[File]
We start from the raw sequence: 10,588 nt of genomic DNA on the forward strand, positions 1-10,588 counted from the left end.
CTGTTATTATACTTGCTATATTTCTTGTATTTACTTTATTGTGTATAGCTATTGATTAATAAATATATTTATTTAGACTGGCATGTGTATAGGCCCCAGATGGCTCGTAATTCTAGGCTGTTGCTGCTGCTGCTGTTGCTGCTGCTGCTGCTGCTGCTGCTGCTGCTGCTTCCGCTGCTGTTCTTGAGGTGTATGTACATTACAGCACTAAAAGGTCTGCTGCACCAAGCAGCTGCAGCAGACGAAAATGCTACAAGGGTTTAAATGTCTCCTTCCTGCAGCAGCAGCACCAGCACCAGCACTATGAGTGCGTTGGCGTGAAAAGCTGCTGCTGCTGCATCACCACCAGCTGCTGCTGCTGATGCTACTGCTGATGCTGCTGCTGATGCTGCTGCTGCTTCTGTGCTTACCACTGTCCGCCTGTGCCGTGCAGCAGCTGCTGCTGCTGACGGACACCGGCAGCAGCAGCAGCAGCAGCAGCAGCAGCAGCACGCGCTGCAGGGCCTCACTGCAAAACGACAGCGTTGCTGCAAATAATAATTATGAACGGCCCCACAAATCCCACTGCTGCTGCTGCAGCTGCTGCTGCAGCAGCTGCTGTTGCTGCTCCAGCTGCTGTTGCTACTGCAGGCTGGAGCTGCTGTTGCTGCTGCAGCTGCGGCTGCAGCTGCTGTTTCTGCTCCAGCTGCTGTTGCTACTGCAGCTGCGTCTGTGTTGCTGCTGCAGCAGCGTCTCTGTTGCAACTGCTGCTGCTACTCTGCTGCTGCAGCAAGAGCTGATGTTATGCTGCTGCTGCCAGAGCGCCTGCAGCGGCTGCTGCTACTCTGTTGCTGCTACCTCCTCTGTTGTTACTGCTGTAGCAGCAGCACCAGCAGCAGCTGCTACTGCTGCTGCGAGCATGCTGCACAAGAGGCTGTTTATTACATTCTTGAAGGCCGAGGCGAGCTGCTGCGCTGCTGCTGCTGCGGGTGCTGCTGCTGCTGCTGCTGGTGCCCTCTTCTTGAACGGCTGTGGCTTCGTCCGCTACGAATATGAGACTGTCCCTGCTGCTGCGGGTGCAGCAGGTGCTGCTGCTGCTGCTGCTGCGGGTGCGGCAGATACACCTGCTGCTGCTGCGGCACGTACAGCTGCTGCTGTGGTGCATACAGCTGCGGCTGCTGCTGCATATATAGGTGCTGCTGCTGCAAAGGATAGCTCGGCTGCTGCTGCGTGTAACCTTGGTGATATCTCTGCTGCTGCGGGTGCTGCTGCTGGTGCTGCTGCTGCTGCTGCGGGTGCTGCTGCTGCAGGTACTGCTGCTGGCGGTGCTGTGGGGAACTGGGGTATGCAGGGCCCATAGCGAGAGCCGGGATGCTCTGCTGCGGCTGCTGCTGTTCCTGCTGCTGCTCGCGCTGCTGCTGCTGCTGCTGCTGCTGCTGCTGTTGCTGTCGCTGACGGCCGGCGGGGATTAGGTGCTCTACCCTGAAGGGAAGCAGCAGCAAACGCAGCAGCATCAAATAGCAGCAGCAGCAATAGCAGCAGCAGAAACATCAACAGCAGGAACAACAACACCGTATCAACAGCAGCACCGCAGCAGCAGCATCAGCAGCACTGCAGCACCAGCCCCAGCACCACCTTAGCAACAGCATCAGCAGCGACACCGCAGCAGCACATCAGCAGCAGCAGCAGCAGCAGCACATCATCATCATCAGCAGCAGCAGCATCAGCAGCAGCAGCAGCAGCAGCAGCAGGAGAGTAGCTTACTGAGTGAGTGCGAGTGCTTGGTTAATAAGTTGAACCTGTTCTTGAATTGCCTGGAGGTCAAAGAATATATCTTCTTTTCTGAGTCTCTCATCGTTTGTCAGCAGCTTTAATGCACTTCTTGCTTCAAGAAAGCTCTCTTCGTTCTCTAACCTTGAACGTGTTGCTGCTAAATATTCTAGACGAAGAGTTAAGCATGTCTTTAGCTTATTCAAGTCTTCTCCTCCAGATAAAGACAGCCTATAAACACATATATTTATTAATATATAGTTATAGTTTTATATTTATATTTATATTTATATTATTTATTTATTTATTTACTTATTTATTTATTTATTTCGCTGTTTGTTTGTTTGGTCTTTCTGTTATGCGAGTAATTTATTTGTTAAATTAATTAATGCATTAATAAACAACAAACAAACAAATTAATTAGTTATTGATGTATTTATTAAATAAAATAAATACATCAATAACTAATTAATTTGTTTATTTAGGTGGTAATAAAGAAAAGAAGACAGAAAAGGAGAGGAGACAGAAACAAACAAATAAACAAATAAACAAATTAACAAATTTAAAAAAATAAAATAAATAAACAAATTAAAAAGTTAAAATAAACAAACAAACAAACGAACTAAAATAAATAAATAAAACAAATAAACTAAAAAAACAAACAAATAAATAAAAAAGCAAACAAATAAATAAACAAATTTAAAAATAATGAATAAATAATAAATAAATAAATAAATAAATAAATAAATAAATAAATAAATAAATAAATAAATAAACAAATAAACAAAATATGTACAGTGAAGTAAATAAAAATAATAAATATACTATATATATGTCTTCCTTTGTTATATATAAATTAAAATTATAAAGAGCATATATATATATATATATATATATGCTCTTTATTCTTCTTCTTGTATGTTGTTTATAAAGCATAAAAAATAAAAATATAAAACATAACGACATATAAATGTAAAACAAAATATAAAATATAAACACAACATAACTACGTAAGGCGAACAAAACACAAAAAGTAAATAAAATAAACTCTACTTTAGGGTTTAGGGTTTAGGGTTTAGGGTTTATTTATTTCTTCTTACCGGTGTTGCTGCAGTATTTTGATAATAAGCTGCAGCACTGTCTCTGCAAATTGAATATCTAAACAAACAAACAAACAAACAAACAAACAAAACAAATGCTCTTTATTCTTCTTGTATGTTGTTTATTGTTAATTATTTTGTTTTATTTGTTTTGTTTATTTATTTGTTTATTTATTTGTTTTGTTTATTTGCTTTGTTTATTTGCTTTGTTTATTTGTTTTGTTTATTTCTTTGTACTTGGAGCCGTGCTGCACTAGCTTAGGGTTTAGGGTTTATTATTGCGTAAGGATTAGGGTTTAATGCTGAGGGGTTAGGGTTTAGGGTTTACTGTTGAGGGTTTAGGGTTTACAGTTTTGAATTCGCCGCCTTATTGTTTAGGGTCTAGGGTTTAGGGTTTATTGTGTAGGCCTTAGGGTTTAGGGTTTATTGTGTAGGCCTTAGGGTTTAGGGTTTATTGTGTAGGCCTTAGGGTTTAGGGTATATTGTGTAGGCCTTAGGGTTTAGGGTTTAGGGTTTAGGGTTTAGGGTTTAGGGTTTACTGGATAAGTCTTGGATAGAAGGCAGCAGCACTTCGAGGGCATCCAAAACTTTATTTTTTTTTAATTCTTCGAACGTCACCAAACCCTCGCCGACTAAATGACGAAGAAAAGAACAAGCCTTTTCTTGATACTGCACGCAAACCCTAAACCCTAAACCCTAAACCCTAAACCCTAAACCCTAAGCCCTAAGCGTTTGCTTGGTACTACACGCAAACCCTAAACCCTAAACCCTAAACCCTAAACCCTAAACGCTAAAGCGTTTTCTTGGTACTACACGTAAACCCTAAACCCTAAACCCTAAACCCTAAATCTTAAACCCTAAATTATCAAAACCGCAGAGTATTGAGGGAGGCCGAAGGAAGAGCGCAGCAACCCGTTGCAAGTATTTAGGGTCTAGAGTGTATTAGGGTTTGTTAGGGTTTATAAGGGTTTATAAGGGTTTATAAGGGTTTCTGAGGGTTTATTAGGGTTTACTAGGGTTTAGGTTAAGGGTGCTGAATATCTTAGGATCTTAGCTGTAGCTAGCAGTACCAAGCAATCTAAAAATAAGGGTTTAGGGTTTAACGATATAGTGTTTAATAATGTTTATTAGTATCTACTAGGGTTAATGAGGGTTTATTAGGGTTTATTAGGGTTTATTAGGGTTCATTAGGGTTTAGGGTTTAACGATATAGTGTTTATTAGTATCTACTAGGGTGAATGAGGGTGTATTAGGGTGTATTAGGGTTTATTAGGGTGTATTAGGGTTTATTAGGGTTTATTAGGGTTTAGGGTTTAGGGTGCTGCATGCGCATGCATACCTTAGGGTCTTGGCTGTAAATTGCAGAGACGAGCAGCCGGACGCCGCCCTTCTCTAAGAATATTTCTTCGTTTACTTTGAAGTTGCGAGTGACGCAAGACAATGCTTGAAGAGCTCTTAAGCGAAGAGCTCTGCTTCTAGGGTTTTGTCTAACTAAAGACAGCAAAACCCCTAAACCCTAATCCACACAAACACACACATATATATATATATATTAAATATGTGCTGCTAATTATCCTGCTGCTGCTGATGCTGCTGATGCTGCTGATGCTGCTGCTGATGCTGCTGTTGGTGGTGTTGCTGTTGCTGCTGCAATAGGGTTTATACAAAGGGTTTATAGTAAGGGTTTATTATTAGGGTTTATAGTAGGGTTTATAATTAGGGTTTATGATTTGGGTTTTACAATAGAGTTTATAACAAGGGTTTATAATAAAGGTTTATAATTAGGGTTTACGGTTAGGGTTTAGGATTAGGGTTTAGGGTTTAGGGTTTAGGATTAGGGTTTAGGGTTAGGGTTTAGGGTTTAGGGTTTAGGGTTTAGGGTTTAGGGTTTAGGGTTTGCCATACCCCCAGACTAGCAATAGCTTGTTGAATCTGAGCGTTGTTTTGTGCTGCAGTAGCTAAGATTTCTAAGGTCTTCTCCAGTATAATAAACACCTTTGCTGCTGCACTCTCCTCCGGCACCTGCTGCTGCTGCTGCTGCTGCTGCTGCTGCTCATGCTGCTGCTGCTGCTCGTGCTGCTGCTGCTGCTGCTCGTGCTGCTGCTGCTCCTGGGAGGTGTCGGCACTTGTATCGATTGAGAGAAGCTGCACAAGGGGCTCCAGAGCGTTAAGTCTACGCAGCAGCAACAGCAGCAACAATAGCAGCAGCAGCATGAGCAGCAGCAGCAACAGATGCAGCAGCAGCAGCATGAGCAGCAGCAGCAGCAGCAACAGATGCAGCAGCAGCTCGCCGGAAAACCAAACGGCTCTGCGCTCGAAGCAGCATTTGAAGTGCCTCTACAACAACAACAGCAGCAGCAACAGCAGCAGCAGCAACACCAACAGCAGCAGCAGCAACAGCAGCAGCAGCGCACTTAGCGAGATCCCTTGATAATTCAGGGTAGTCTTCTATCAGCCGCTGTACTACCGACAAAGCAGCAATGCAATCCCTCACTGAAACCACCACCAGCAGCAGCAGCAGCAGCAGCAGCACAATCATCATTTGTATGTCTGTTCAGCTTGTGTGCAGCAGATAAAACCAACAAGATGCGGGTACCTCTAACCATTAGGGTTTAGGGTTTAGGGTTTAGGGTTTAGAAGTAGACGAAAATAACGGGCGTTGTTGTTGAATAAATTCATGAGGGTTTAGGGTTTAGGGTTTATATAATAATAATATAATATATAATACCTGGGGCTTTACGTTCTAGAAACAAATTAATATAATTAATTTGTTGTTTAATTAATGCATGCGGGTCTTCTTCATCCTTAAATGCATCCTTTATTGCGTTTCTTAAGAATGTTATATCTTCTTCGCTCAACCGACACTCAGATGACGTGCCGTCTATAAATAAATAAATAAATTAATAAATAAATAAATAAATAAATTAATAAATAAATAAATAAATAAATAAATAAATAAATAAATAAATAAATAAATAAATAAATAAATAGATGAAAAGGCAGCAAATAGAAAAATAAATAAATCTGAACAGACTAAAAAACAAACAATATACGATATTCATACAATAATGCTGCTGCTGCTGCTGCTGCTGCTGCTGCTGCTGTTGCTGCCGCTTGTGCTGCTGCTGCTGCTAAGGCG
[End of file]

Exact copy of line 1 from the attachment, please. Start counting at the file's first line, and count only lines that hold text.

We start from the raw sequence: 10,588 nt of genomic DNA on the forward strand, positions 1-10,588 counted from the left end.